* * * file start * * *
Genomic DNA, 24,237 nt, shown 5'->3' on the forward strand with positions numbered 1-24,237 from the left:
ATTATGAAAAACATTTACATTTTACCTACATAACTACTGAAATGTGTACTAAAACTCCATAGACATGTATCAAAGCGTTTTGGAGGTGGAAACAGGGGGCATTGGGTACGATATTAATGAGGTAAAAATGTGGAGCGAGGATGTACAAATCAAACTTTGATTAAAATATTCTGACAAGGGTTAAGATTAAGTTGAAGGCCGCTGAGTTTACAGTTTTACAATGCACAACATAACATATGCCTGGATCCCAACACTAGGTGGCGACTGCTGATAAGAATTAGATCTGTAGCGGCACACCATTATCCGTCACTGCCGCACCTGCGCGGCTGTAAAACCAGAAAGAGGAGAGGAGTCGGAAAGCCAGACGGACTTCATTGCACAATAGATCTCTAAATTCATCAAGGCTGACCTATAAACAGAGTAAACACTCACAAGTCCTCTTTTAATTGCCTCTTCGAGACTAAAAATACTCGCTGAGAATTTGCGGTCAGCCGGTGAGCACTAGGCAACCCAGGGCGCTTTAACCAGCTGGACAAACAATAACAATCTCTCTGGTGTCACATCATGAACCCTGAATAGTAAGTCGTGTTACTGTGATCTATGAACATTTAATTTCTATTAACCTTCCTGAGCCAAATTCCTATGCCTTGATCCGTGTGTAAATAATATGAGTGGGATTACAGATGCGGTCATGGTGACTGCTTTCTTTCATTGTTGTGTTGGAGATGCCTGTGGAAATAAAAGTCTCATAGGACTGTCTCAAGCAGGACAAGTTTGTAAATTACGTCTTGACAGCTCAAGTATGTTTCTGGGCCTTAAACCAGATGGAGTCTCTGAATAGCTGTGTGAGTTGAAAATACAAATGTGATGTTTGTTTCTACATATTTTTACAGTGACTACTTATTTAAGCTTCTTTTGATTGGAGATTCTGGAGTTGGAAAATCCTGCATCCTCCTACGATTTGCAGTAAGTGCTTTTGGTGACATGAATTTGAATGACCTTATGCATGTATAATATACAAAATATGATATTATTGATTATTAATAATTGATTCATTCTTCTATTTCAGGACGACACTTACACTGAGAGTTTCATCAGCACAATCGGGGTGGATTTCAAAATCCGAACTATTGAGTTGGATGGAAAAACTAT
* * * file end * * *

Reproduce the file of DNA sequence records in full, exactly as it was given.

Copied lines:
Genomic DNA, 24,237 nt, shown 5'->3' on the forward strand with positions numbered 1-24,237 from the left:
ATTATGAAAAACATTTACATTTTACCTACATAACTACTGAAATGTGTACTAAAACTCCATAGACATGTATCAAAGCGTTTTGGAGGTGGAAACAGGGGGCATTGGGTACGATATTAATGAGGTAAAAATGTGGAGCGAGGATGTACAAATCAAACTTTGATTAAAATATTCTGACAAGGGTTAAGATTAAGTTGAAGGCCGCTGAGTTTACAGTTTTACAATGCACAACATAACATATGCCTGGATCCCAACACTAGGTGGCGACTGCTGATAAGAATTAGATCTGTAGCGGCACACCATTATCCGTCACTGCCGCACCTGCGCGGCTGTAAAACCAGAAAGAGGAGAGGAGTCGGAAAGCCAGACGGACTTCATTGCACAATAGATCTCTAAATTCATCAAGGCTGACCTATAAACAGAGTAAACACTCACAAGTCCTCTTTTAATTGCCTCTTCGAGACTAAAAATACTCGCTGAGAATTTGCGGTCAGCCGGTGAGCACTAGGCAACCCAGGGCGCTTTAACCAGCTGGACAAACAATAACAATCTCTCTGGTGTCACATCATGAACCCTGAATAGTAAGTCGTGTTACTGTGATCTATGAACATTTAATTTCTATTAACCTTCCTGAGCCAAATTCCTATGCCTTGATCCGTGTGTAAATAATATGAGTGGGATTACAGATGCGGTCATGGTGACTGCTTTCTTTCATTGTTGTGTTGGAGATGCCTGTGGAAATAAAAGTCTCATAGGACTGTCTCAAGCAGGACAAGTTTGTAAATTACGTCTTGACAGCTCAAGTATGTTTCTGGGCCTTAAACCAGATGGAGTCTCTGAATAGCTGTGTGAGTTGAAAATACAAATGTGATGTTTGTTTCTACATATTTTTACAGTGACTACTTATTTAAGCTTCTTTTGATTGGAGATTCTGGAGTTGGAAAATCCTGCATCCTCCTACGATTTGCAGTAAGTGCTTTTGGTGACATGAATTTGAATGACCTTATGCATGTATAATATACAAAATATGATATTATTGATTATTAATAATTGATTCATTCTTCTATTTCAGGACGACACTTACACTGAGAGTTTCATCAGCACAATCGGGGTGGATTTCAAAATCCGAACTATTGAGTTGGATGGAAAAACTAT